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Can Facebook Contact Violate a Restraining Order?

You're online and your social network serves up a profile. It's someone you know and loathe: that person who also has a restraining order against you. Can you tag or comment or contact them in any way?

No. It is far better to be safe than sorry when it come to no-contact orders. Contact via social media is most definitely contact. A judge in New York last week ruled that commenting on a Facebook page can violate a protective order even if the post has no profanity or threats, the American Bar Association reports.

When writing about broad legal topics for these blogs, we often bring up specific examples to explain the law. For instance, we used Bill Cosby's wife to talk about when spouses can be forced to testify. Of course, Camille Cosby and her husband are public figures, so that comes with the territory, so to speak.

Not everyone whose case we write about is famous (yet), and we often get angry calls, emails, or tweets, when someone sees their name or legal case on our websites. Here's the thing though: almost all civil and criminal legal filings are public records, and the First Amendment protects publishing them.

Shoppers, Beware Christmas Counterfeits

Christmas shoppers in a hurry to check everyone off of their gift lists may wish to take a moment to pause. Almost a quarter of online shoppers unknowingly purchased a counterfeit brand online, according to a study published by Trademarks and Brands Online.

The vast majority of those consumers said they would not have bought the counterfeit product if they were aware it was a fake. But the chances of making a mistake go up during Christmas when people tend to buy a lot on a short deadline. As online shopping increases generally -- and specifically ahead of the holiday season -- so does the likelihood of buying a fake.

There may have been a moment, a brief blip of Internet time, when trolling was harmless and funny. But as instances online harassment and cyberbullying have escalated, we've become aware of how serious the real life consequences of Internet trolling can be.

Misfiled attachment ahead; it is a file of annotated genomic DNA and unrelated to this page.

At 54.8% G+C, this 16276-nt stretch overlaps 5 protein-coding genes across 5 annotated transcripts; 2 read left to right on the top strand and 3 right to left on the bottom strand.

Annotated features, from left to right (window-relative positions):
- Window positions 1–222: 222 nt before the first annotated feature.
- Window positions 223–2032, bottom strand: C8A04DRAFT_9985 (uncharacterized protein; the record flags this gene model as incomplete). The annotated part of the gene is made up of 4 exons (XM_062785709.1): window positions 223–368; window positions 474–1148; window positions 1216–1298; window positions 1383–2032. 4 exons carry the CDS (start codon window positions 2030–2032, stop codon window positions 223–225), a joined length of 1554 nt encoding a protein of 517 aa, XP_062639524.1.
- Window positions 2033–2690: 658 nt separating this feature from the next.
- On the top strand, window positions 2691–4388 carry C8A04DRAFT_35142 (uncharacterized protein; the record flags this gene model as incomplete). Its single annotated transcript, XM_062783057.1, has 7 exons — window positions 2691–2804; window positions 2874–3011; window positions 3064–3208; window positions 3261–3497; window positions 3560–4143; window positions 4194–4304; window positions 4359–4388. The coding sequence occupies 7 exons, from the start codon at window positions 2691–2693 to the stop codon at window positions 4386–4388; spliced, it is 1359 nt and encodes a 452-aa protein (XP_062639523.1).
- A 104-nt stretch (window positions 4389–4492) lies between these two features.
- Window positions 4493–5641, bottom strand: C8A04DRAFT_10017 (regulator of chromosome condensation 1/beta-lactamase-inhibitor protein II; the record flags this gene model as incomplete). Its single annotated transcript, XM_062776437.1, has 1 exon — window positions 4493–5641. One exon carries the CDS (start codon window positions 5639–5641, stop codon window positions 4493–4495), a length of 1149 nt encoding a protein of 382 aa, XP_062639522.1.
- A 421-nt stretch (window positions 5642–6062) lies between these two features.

As schools are now teaching online safety and states are passing cyberbullying laws, insurance companies are also pitching in and providing "troll insurance" to cover victims of online harassment. So what does troll insurance cover and can you add it to your insurance coverage?

It's not just Black Friday and Cyber Monday -- some of us will be doing our holiday shopping right up until Christmas Eve. And whether you're grabbing gifts online or IRL, you need to keep your ID secure.

Here are a few tips on avoiding identity theft during the holiday shopping season:

Has Anyone Died in Your House? Now You Can Find Out

Is your house haunted by ghosts and meth labs past? You can find out for $12, which may be worth it if you are the curious type or are about to buy a property with a grisly tale.

The Died In House site says it will search 130 million police records and death certificates associated with an address for a fee. It will also give you facts about death data in your state for free.

The Facebook privacy notice is a hoax. Just like it was in 2012, just like it was in 2014, copying and pasting a nonsensical disclaimer into your status is absolutely meaningless. So please, for the sake of all your "friends," please stop doing this.

Unfortunately, Facebook users can't dictate privacy controls to the company, but that doesn't mean there aren't ways to control what personal information Facebook has access to.

It was around the time people operating on the Internet black market Silk Road started getting arrested that the Tor network landed on the casual observer's radar. It sounded great -- an anonymous way to surf the Internet. But it was already tied up with criminal behavior.

This left many people wondering if using Tor is even legal. And while it may not get you into trouble, it may also not be as good at keeping you out of it as previously believed.

The recent hack of the Office of Personnel Management exposed the personal information of some 21.5 million people. That's almost 15 percent of the country. So understandably, it may take some time to notify all those people.

Could you be one of them? Here's what the OPM does, and why they may have your personal information.

It's a concern that's unique to the most recent generation of parents: how worried should I be about my child's Internet use? We've all heard the anecdotes about everything from screen time to online bullying, and as the Internet grows and evolves, it's only natural for parents to become more uneasy about the amount of time their kids are spending on the Internet and what they're seeing and sharing while online.

A recent FindLaw survey backs this up -- parents are more worried about their children's safety while they use the Internet than they were four years ago. But are they doing more anything about it?